Dean R Thompson, the United States ambassador nominee for Nepal, has said he is well prepared to take up his assignment in Kathmandu.
In his opening statement before the Foreign Relations Committee of the Senate on Wednesday, Thompson said: “from my time as Principal Deputy Assistant Secretary in the South and Central Asian Affairs Bureau, as a US diplomat in Bangladesh, Sri Lanka, and India, and a leader in the Department’s crisis management apparatus, I feel well prepared to serve in this capacity, if confirmed.”
Thompson was nominated as the US ambassador to Nepal by President Joe Biden in March.
He will get appointed once he gets through the hearing from the Senate’s committee. He currently serves as the State Department’s Principal Deputy Assistant Secretary for South and Central Asian Affairs, and was the acting Assistant Secretary from 2020 to 2021.
In his statement he said if gets confirmed for the position, he will push for the rights of all Nepali citizens and residents. “This includes the Dalits, marginalized communities, and refugee communities, including Tibetan refugees. I will encourage the Government of Nepal to implement policies that promote meaningful inclusion, economic opportunity, and humanitarian support,” he said as per the statement released by the Foreign Relations Committee.
If confirmed, he will succeed Randy Berry in Kathmandu, who has been nominated by Biden as his ambassador for Namibia.
Berry had presented his letter of credence to President Bidya Devi Bhandari on October 25, 2018.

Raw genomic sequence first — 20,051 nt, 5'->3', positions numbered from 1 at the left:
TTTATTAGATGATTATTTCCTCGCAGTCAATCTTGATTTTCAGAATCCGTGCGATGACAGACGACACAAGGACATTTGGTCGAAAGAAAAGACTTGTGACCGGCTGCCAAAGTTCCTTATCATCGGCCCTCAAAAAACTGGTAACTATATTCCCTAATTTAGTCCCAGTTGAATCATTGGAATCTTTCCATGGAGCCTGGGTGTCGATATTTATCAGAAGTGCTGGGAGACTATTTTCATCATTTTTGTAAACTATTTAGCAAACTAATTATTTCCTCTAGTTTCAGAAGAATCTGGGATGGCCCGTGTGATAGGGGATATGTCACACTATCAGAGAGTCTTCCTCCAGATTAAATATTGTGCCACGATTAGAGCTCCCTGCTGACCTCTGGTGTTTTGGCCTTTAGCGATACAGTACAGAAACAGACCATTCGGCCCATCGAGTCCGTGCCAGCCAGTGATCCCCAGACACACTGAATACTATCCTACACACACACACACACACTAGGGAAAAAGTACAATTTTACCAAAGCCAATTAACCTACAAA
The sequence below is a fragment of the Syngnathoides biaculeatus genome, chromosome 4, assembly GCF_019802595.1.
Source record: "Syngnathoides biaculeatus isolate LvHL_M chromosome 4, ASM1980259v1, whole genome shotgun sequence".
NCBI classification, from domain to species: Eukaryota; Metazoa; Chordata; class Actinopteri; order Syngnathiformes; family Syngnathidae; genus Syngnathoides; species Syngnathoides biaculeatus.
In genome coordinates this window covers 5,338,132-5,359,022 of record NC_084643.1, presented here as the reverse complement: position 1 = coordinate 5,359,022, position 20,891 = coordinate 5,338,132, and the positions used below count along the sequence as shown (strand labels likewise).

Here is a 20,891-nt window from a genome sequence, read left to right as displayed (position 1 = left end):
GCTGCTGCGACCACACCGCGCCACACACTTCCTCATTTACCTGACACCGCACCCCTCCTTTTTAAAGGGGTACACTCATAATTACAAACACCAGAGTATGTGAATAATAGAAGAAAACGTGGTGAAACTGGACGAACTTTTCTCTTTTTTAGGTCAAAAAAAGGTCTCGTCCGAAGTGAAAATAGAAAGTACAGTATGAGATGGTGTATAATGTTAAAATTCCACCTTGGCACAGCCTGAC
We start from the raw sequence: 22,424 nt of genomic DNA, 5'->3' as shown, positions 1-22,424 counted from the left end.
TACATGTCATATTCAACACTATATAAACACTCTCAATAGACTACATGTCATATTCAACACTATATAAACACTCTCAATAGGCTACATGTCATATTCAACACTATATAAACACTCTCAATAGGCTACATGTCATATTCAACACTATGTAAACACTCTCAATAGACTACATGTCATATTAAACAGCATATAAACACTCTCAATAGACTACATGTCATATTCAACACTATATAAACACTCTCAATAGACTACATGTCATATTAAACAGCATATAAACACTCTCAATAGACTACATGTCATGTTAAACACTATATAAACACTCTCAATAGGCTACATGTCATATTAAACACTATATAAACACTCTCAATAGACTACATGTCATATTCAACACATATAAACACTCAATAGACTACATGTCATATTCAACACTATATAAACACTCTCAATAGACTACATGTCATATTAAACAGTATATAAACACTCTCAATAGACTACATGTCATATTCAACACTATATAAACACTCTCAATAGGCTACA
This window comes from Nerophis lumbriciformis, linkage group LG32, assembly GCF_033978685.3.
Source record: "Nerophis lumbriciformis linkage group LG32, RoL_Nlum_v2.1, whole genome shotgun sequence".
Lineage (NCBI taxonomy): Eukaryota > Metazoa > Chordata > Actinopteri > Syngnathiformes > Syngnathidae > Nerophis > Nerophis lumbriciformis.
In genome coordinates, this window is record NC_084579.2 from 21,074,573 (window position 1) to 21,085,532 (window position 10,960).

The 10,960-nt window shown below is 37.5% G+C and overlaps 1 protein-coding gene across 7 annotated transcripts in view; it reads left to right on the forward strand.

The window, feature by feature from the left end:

Thompson also said facilitating Nepal’s economic growth and strengthening the trade ties between the two countries will be his priority if gets appointed.
He also mentioned parliamentary ratification of Millennium Challenge Corporation Nepal Compact in February, saying it got through Nepal’s parliament despite a torrid disinformation campaign by PRC (China).
“We are at an important juncture in our relationship with Nepal. Nepal has been referred to as a ‘yam between two stones,’ those stones being China and India,” he said. “While those countries do have important relationships with Nepal, we also share Nepal’s interest in strengthening its sovereignty and its partnership with the United States.”
“Nepal’s progress on the commitments it made during President Biden’s Summit for Democracy demonstrates how important Nepal’s young democracy is to its people, and the importance it places on its relationship to the United States,” he added. “Nepal’s support for Ukraine resolutions at the UN General Assembly and the UN Human Rights Council demonstrates its dedication to the international rules-based order and the premise of territorial integrity. Nepal is a committed bilateral partner and a committed partner on the world stage.”
Source: The Kathmandu Post